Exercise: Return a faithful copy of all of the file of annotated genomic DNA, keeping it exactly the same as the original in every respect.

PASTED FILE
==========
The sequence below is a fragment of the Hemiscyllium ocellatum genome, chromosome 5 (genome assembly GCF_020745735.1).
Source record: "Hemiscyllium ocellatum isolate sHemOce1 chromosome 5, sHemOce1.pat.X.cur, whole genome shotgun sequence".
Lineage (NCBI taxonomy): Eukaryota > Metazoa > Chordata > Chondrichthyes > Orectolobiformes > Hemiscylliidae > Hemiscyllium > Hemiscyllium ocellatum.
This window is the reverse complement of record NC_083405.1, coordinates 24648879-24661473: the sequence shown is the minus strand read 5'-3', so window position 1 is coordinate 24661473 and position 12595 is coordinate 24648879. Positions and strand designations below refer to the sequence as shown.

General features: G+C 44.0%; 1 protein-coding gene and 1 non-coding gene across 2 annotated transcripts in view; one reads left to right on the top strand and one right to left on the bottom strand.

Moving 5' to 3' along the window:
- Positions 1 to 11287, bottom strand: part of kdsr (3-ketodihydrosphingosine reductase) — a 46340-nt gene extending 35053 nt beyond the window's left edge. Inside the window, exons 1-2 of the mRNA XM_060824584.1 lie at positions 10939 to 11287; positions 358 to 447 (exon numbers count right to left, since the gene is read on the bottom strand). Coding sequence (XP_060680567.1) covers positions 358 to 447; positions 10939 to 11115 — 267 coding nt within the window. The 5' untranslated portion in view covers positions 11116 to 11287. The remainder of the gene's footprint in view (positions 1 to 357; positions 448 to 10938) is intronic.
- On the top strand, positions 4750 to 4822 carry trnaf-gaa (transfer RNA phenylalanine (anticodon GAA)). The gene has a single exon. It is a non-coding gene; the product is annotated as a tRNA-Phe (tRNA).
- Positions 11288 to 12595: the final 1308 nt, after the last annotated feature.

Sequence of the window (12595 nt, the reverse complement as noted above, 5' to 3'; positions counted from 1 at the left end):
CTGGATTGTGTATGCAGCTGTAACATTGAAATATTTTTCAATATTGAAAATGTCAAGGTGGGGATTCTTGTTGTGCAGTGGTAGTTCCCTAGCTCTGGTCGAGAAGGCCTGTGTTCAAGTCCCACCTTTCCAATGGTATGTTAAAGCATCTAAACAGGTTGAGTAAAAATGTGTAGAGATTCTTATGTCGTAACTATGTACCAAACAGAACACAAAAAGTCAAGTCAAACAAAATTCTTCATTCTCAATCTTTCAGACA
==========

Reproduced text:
The sequence below is a fragment of the Hemiscyllium ocellatum genome, chromosome 5 (genome assembly GCF_020745735.1).
Source record: "Hemiscyllium ocellatum isolate sHemOce1 chromosome 5, sHemOce1.pat.X.cur, whole genome shotgun sequence".
Lineage (NCBI taxonomy): Eukaryota > Metazoa > Chordata > Chondrichthyes > Orectolobiformes > Hemiscylliidae > Hemiscyllium > Hemiscyllium ocellatum.
This window is the reverse complement of record NC_083405.1, coordinates 24648879-24661473: the sequence shown is the minus strand read 5'-3', so window position 1 is coordinate 24661473 and position 12595 is coordinate 24648879. Positions and strand designations below refer to the sequence as shown.

General features: G+C 44.0%; 1 protein-coding gene and 1 non-coding gene across 2 annotated transcripts in view; one reads left to right on the top strand and one right to left on the bottom strand.

Moving 5' to 3' along the window:
- Positions 1 to 11287, bottom strand: part of kdsr (3-ketodihydrosphingosine reductase) — a 46340-nt gene extending 35053 nt beyond the window's left edge. Inside the window, exons 1-2 of the mRNA XM_060824584.1 lie at positions 10939 to 11287; positions 358 to 447 (exon numbers count right to left, since the gene is read on the bottom strand). Coding sequence (XP_060680567.1) covers positions 358 to 447; positions 10939 to 11115 — 267 coding nt within the window. The 5' untranslated portion in view covers positions 11116 to 11287. The remainder of the gene's footprint in view (positions 1 to 357; positions 448 to 10938) is intronic.
- On the top strand, positions 4750 to 4822 carry trnaf-gaa (transfer RNA phenylalanine (anticodon GAA)). The gene has a single exon. It is a non-coding gene; the product is annotated as a tRNA-Phe (tRNA).
- Positions 11288 to 12595: the final 1308 nt, after the last annotated feature.

Sequence of the window (12595 nt, the reverse complement as noted above, 5' to 3'; positions counted from 1 at the left end):
CTGGATTGTGTATGCAGCTGTAACATTGAAATATTTTTCAATATTGAAAATGTCAAGGTGGGGATTCTTGTTGTGCAGTGGTAGTTCCCTAGCTCTGGTCGAGAAGGCCTGTGTTCAAGTCCCACCTTTCCAATGGTATGTTAAAGCATCTAAACAGGTTGAGTAAAAATGTGTAGAGATTCTTATGTCGTAACTATGTACCAAACAGAACACAAAAAGTCAAGTCAAACAAAATTCTTCATTCTCAATCTTTCAGACA